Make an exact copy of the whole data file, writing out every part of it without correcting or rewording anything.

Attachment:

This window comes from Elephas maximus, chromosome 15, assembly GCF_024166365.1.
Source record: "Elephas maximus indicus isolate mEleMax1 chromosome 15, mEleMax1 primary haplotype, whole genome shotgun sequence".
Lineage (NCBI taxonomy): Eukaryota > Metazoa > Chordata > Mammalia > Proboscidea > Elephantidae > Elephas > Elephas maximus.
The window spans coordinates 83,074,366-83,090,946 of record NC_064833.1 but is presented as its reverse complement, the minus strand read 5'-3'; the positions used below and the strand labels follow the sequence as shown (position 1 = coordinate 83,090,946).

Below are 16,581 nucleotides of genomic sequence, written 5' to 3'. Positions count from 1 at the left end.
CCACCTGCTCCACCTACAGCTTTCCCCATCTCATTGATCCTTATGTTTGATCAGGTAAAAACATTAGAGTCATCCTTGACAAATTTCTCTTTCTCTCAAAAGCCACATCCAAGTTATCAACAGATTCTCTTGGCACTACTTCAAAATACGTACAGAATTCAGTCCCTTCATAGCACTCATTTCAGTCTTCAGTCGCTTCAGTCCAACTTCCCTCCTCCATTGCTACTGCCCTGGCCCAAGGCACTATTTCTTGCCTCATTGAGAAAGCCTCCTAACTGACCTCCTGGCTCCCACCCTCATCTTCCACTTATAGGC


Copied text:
This window comes from Elephas maximus, chromosome 15, assembly GCF_024166365.1.
Source record: "Elephas maximus indicus isolate mEleMax1 chromosome 15, mEleMax1 primary haplotype, whole genome shotgun sequence".
Lineage (NCBI taxonomy): Eukaryota > Metazoa > Chordata > Mammalia > Proboscidea > Elephantidae > Elephas > Elephas maximus.
The window spans coordinates 83,074,366-83,090,946 of record NC_064833.1 but is presented as its reverse complement, the minus strand read 5'-3'; the positions used below and the strand labels follow the sequence as shown (position 1 = coordinate 83,090,946).

Below are 16,581 nucleotides of genomic sequence, written 5' to 3'. Positions count from 1 at the left end.
CCACCTGCTCCACCTACAGCTTTCCCCATCTCATTGATCCTTATGTTTGATCAGGTAAAAACATTAGAGTCATCCTTGACAAATTTCTCTTTCTCTCAAAAGCCACATCCAAGTTATCAACAGATTCTCTTGGCACTACTTCAAAATACGTACAGAATTCAGTCCCTTCATAGCACTCATTTCAGTCTTCAGTCGCTTCAGTCCAACTTCCCTCCTCCATTGCTACTGCCCTGGCCCAAGGCACTATTTCTTGCCTCATTGAGAAAGCCTCCTAACTGACCTCCTGGCTCCCACCCTCATCTTCCACTTATAGGC